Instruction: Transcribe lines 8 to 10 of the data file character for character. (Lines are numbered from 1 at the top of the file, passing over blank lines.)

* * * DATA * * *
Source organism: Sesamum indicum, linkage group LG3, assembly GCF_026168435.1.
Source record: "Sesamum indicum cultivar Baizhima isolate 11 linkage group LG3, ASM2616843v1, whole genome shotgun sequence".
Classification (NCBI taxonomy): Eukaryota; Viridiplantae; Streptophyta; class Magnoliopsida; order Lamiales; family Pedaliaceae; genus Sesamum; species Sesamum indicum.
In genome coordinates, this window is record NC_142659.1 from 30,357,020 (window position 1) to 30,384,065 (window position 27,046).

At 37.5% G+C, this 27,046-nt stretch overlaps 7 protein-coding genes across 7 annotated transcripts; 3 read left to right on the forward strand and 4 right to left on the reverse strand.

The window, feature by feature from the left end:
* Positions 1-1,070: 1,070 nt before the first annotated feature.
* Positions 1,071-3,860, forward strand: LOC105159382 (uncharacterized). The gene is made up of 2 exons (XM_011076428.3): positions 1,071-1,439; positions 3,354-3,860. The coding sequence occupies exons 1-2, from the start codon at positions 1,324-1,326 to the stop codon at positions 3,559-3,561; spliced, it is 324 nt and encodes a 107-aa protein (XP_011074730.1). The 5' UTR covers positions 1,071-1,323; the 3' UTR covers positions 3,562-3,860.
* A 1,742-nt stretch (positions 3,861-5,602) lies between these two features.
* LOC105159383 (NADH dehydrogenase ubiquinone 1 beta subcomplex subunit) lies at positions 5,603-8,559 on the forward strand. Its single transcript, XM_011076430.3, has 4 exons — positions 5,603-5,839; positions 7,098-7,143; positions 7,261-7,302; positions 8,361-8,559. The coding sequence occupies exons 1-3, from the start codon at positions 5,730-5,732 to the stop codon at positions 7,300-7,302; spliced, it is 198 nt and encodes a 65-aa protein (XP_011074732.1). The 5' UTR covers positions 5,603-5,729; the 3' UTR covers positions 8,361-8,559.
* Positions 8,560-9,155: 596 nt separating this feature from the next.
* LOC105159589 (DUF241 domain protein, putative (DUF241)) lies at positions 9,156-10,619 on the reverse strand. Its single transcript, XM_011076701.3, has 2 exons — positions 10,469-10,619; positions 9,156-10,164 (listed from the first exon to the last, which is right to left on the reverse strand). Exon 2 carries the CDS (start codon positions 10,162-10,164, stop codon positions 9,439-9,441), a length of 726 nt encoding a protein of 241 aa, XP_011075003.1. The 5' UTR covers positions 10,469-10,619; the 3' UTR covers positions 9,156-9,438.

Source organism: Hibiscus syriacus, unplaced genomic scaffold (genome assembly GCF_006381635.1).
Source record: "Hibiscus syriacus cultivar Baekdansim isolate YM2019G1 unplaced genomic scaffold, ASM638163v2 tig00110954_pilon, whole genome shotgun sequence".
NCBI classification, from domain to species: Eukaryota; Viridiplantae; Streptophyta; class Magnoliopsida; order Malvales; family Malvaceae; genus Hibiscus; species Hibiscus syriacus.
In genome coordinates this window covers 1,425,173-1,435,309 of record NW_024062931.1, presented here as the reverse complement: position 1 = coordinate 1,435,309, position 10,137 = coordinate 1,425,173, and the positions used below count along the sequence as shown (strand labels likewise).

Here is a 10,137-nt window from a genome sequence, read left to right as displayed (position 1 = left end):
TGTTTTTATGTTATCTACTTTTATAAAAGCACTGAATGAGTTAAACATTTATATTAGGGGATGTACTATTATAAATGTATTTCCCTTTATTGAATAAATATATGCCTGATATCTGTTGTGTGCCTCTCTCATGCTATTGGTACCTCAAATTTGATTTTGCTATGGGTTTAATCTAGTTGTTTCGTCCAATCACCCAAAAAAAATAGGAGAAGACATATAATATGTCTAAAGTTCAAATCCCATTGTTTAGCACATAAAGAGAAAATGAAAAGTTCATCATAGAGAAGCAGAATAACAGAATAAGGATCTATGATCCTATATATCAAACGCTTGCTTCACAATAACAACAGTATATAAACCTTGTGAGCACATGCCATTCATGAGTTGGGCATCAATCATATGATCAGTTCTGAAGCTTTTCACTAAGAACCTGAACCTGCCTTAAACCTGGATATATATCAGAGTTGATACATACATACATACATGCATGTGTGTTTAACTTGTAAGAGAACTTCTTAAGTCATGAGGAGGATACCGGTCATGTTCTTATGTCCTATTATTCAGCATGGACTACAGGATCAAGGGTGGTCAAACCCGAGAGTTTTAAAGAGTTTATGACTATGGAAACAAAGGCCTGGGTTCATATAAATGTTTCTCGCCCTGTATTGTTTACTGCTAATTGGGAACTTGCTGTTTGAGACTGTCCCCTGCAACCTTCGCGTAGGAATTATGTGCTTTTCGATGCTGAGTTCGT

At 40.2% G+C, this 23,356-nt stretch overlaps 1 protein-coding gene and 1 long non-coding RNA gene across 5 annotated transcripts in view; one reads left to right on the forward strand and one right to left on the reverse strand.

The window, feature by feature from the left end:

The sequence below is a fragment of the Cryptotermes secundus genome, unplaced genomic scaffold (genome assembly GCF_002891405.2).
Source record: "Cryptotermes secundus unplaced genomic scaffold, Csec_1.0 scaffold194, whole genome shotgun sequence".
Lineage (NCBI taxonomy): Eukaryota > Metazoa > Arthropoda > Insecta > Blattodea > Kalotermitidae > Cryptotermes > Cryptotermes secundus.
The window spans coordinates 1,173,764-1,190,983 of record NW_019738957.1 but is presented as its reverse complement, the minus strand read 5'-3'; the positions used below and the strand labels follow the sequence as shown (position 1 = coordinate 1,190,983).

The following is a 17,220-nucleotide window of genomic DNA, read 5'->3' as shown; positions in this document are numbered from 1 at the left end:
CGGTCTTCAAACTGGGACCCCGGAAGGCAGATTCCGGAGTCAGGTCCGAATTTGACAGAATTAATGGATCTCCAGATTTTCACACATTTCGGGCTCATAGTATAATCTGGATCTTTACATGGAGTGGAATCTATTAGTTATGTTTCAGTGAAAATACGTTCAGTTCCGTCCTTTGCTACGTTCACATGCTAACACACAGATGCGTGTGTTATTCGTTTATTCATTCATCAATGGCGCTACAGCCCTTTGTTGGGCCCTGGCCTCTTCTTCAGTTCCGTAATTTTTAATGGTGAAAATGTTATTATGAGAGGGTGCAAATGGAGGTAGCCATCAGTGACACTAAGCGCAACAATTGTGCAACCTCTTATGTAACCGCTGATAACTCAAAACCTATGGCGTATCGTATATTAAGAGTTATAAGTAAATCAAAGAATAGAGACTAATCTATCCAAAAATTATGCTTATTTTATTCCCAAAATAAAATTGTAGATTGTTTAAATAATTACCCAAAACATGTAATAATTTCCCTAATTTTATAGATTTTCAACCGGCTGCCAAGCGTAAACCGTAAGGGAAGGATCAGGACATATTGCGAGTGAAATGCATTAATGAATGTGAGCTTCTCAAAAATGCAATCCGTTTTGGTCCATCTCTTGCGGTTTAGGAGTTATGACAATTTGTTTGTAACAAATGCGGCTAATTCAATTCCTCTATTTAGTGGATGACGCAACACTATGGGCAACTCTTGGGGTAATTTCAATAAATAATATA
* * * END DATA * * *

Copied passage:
* Positions 1,071-3,860, forward strand: LOC105159382 (uncharacterized). The gene is made up of 2 exons (XM_011076428.3): positions 1,071-1,439; positions 3,354-3,860. The coding sequence occupies exons 1-2, from the start codon at positions 1,324-1,326 to the stop codon at positions 3,559-3,561; spliced, it is 324 nt and encodes a 107-aa protein (XP_011074730.1). The 5' UTR covers positions 1,071-1,323; the 3' UTR covers positions 3,562-3,860.
* A 1,742-nt stretch (positions 3,861-5,602) lies between these two features.
* LOC105159383 (NADH dehydrogenase ubiquinone 1 beta subcomplex subunit) lies at positions 5,603-8,559 on the forward strand. Its single transcript, XM_011076430.3, has 4 exons — positions 5,603-5,839; positions 7,098-7,143; positions 7,261-7,302; positions 8,361-8,559. The coding sequence occupies exons 1-3, from the start codon at positions 5,730-5,732 to the stop codon at positions 7,300-7,302; spliced, it is 198 nt and encodes a 65-aa protein (XP_011074732.1). The 5' UTR covers positions 5,603-5,729; the 3' UTR covers positions 8,361-8,559.